Tennis Prose



Early US Open Preview


Preview of US open

With all due respect to Montreal, Cincinnati, Winston Salem, the world of tennis prioritizes the four Grand Slam tournaments. Less than a month away now, all sights are set on the fourth and final tourney, the US Open…

Roger Federer

With his recent Wimbledon victory against Marin Cilic, Federer broke the number of wins at Wimbledon. Given this feat it is not surprising that Federer is one of the top contenders to win at the US Open. This year, Federer has not only won at Wimbledon but also at the Australian Open. Many have been shocked by Federerโ€™s success given his age and injuries. If he can win at the US Open, he will capture 3 of the 4 Grand Slam titles for a total of 20 over his successful career.

Rafael Nadal

With 15 Grand Slam victories to his name, Nadal is also a top player expected to perform at the US Open. After winning the French Open for a record 10th time and narrowly losing the Australian Open to Federer, many believe Nadal is the only male player who can give Federer a run for his money. Nadal returns to action this week on Montreal after an extended break following Roland Garros, and he has won the US Open twice before, in 2013 and 2010.

Alexander Zverev

The 20-year old Russian just won Washington DC’s Citi Open – his fourth ATP final in a row – and could be ready to emerge as a Grand Slam champion. The rising #NEXTGEN star has already proven he can compete with the likes of Nadal and Federer on even terms.

Dominic Thiem

The Austrian star is ranked #7 in the world and is coming off a solid semifinal result at French Open, where he lost to Nadal, whom he defeated earlier in the year on clay. Thiem will turn 24 during the US Open and could be ready to come of age.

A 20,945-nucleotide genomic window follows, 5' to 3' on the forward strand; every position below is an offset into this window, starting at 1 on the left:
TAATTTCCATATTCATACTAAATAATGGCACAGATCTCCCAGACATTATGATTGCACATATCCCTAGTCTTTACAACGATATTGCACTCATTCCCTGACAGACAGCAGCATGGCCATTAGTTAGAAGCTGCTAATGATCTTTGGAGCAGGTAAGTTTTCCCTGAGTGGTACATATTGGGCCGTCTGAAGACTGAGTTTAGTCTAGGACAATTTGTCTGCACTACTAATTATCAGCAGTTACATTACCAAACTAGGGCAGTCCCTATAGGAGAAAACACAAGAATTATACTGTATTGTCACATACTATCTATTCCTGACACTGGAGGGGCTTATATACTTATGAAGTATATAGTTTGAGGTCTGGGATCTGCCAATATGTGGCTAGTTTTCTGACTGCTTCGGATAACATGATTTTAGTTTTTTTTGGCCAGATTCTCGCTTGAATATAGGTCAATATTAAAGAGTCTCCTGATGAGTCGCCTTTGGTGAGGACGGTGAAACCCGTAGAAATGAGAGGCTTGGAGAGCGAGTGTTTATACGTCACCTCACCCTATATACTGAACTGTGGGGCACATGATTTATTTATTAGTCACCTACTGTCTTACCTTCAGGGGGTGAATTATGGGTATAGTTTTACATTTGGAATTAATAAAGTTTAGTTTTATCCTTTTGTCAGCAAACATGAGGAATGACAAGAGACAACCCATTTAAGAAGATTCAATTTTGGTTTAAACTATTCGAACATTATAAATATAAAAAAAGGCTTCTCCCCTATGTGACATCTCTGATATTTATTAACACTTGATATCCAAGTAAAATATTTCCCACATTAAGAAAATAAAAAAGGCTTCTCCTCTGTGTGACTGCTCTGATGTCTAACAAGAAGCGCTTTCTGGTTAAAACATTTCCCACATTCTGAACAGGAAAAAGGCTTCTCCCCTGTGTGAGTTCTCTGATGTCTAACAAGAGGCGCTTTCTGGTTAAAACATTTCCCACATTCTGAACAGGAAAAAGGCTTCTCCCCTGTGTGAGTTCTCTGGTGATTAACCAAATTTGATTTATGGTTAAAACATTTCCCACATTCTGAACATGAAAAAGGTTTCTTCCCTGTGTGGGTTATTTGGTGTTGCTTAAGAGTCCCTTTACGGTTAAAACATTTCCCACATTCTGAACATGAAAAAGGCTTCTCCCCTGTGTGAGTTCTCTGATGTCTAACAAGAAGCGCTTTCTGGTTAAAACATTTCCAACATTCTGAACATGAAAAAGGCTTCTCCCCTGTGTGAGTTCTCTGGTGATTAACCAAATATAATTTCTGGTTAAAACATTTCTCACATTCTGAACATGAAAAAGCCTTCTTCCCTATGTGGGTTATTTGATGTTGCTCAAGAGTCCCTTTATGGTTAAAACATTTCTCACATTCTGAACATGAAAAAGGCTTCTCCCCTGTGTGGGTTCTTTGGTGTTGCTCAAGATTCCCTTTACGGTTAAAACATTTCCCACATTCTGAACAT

Juan Martin Del Potro

The beloved Argentine still has his rocket serve and forehand at 28 so the 2009 US Open champion is always a dangerous threat to any player in the world. The question is does the big man still have the endurance and health to be able to win seven best of five matches over two weeks?

John Isner and Sam Querrey

The Twin Towers of American tennis are 32 and 29 and have both won hard court titles this summer. Both are growing long in the tooth and are both in position to make deep runs at this US Open. Isner and Querrey, with the help of some luck and advantageous draws, could also conceivably win their first Grand Slam title.

Andy Murray

After his sensational 2016, the Dunblane, Scotland marvel has had a supbar season so far this year bogged down by injuries and confidence issues. But the wily Brit loves the US Open as his favorite tournament and certainly could re-awaken at any time.

Nick Kyrgios

The controversial Australian has the firepower and the resources to win any tournament he enters. Unfortunately, if his mind is not in the proper mood, he can also flame out in the first or second rounds to a journeyman grinder. Will the real Nick Kyrgios please step up?

Kei Nishikori

The former US Open finalist has played some of his best tennis in New York. Though no expert will predict this amazing Japanese star to win the title, it should also be noted that no expert pundit predicted the teenaged junior Nishikori would achieve five straight years in the ATP top ten echelon. The 27 year old has the uncanny talent to overachieve.

The Women…

Venus Williams

After being runner-up at Wimbledon last month, Williams is feverishly preparing for the final Grand Slam Tournament. Before Wimbledon, Williams was involved in a car accident where the driver of the other car passed away. Some wonder if this stress in her personal life perhaps is affecting her on the court. Williams was quick to dispel this rumour. Williams has shown excellent form this year and must be considered a top contender.

Garbine Muguruza

The Wimbledon champion was simply sensational at the All England Lawn and Tennis Club and her form could transfer to New York, where she has posted some good results. The question is does Muguruza have the burning desire like her rivals, or has a sense of complacence set in after winning the biggest tournament in the world?